Mysterious Message Appears Near Site of Deadly Crash

There's a dispute over sidewalk plowing in Concord, New Hampshire, and it many say resulted in the death of a homeless man earlier this year.

After the first snowfall of this season, a mysterious message showed up near the fatal crash site. It was written on a wheelchair, which was chained to a pole.

It is unclear who is responsible for it, but by the looks of the sidewalk Tuesday, the question apparently remains unanswered.

"Just a couple inches more and I'm getting whacked," said pedestrian Shawn Downs, who has walked the I-393 bridge for the last 10 years.

The route is a necessary one to get to the city's soup kitchen.

"It's the only place I know that does it three times a day, especially in wintertime," said another pedestrian, Jonathon May.

And when there's snow on the ground, the sidewalk isn't plowed.

"I was just walking against traffic in the road," May said.

"I literally have to take my chances in traffic," Downs explained.

Those chances turned deadly for a homeless man in a wheelchair last January. Gene Parker's friends say he was hit by a car and killed – because the snow-covered sidewalk forced him into the road.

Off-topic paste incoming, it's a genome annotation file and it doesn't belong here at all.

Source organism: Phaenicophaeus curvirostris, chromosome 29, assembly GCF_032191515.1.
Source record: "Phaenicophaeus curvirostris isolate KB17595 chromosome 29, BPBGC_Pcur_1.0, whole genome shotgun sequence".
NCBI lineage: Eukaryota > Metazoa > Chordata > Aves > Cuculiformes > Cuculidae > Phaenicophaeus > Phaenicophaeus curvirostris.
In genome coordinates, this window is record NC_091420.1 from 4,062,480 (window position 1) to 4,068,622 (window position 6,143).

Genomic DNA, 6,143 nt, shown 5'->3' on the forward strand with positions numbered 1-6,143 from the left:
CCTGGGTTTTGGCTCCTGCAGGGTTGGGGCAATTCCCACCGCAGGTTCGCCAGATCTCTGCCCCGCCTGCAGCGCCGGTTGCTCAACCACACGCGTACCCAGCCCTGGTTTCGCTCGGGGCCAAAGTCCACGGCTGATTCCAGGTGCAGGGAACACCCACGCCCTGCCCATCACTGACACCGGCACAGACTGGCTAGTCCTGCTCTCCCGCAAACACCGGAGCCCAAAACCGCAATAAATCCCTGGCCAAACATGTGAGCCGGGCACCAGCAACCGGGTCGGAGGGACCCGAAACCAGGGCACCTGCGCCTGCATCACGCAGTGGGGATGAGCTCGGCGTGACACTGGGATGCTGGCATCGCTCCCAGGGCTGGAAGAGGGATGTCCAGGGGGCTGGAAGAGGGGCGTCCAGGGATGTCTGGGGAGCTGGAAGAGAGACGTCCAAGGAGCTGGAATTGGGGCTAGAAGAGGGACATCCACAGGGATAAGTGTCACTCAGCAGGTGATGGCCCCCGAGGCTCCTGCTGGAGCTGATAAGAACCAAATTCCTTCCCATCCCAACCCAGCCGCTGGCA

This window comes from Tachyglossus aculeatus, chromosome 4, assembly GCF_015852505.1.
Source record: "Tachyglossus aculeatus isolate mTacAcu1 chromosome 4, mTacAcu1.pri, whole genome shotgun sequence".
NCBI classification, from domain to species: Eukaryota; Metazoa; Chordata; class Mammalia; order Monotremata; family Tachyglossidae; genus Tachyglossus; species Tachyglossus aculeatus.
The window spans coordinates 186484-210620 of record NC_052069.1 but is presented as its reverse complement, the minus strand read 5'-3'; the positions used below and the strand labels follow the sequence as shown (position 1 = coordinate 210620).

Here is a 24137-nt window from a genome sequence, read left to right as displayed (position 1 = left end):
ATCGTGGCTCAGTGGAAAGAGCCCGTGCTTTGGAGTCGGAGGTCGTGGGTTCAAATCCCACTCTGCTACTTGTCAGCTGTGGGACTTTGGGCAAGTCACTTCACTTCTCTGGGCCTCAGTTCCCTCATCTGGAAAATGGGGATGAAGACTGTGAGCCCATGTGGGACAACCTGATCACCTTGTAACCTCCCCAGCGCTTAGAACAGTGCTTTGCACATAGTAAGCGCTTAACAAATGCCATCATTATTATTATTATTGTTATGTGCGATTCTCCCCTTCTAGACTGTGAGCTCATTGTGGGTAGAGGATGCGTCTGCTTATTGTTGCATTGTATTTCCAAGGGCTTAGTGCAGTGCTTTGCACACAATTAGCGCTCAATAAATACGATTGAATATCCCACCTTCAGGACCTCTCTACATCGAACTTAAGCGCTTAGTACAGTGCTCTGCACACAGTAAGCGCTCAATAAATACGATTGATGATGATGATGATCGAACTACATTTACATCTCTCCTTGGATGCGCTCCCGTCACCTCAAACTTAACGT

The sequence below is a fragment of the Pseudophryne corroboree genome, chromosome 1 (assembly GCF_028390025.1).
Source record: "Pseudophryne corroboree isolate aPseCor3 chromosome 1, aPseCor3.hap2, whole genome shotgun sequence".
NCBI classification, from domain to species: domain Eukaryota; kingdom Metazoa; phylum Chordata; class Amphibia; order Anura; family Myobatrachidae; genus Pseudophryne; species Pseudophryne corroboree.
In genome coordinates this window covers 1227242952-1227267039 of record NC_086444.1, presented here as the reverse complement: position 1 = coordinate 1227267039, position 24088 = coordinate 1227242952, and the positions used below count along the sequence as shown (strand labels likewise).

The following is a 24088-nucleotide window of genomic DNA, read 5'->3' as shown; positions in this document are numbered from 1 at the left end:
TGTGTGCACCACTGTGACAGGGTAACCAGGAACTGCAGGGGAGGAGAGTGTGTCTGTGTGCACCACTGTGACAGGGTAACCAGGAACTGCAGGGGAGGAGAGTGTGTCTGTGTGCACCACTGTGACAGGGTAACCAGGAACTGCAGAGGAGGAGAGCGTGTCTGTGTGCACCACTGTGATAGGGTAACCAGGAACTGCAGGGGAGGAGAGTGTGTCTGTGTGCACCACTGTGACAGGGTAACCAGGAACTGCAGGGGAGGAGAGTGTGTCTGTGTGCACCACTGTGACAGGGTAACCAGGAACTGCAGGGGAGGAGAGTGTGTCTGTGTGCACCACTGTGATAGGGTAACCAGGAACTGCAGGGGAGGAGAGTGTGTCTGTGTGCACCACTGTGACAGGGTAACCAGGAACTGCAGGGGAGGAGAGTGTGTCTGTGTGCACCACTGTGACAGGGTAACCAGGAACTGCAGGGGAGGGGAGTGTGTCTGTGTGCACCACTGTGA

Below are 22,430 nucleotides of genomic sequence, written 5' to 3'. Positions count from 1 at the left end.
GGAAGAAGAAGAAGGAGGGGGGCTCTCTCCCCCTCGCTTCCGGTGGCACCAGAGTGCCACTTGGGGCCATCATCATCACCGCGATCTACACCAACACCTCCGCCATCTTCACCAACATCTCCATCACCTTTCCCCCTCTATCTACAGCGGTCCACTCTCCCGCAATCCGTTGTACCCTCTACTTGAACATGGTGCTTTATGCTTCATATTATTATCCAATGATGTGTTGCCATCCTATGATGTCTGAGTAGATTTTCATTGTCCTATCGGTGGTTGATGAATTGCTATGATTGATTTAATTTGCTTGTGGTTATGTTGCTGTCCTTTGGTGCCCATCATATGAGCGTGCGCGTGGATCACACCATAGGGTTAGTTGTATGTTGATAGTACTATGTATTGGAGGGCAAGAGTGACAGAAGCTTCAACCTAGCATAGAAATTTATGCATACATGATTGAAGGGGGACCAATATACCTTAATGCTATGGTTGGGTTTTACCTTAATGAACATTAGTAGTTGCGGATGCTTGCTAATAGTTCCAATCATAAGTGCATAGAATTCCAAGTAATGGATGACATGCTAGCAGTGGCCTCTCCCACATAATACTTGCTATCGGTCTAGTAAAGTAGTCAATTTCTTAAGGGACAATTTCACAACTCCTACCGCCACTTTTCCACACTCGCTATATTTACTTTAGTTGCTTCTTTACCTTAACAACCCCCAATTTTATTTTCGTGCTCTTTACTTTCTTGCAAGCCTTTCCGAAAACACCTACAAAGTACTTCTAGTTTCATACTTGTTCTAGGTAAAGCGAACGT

"It was devastating to everyone who knew him I think," said Amanda Truchon.

In time for this season's first snowfall Monday, a mysterious message on a wheelchair was left near the spot where Parker died.

"I think it's a great message," Downs said.

And necn tried to get an answer to the question written in black ink — "State of NH or City of Concord?"

The city manager declined an on-camera interview, saying the 393 sidewalk is a state-owned sidewalk and referred necn to the Department of Transportation.

NHDOT Spokesperson Bill Boynton told necn the department has a longstanding policy and practice of not maintaining sidewalks.

Both sides say they're working toward a solution – but many people are afraid of what could happen in the meantime.

"Someone needs to take responsibility and fix it," Truchon said. "People are dying."

The city says there is an alternate route to the soup kitchen that avoids the bridge. It's a half-mile longer and people say on a cold winter day, it's not a reasonable alternative.

The Friendly Kitchen issued a statement Tuesday saying they will be offering bus passes and taxi shuttles from downtown locations to help guests avoid traveling on snowy or icy sidewalks.

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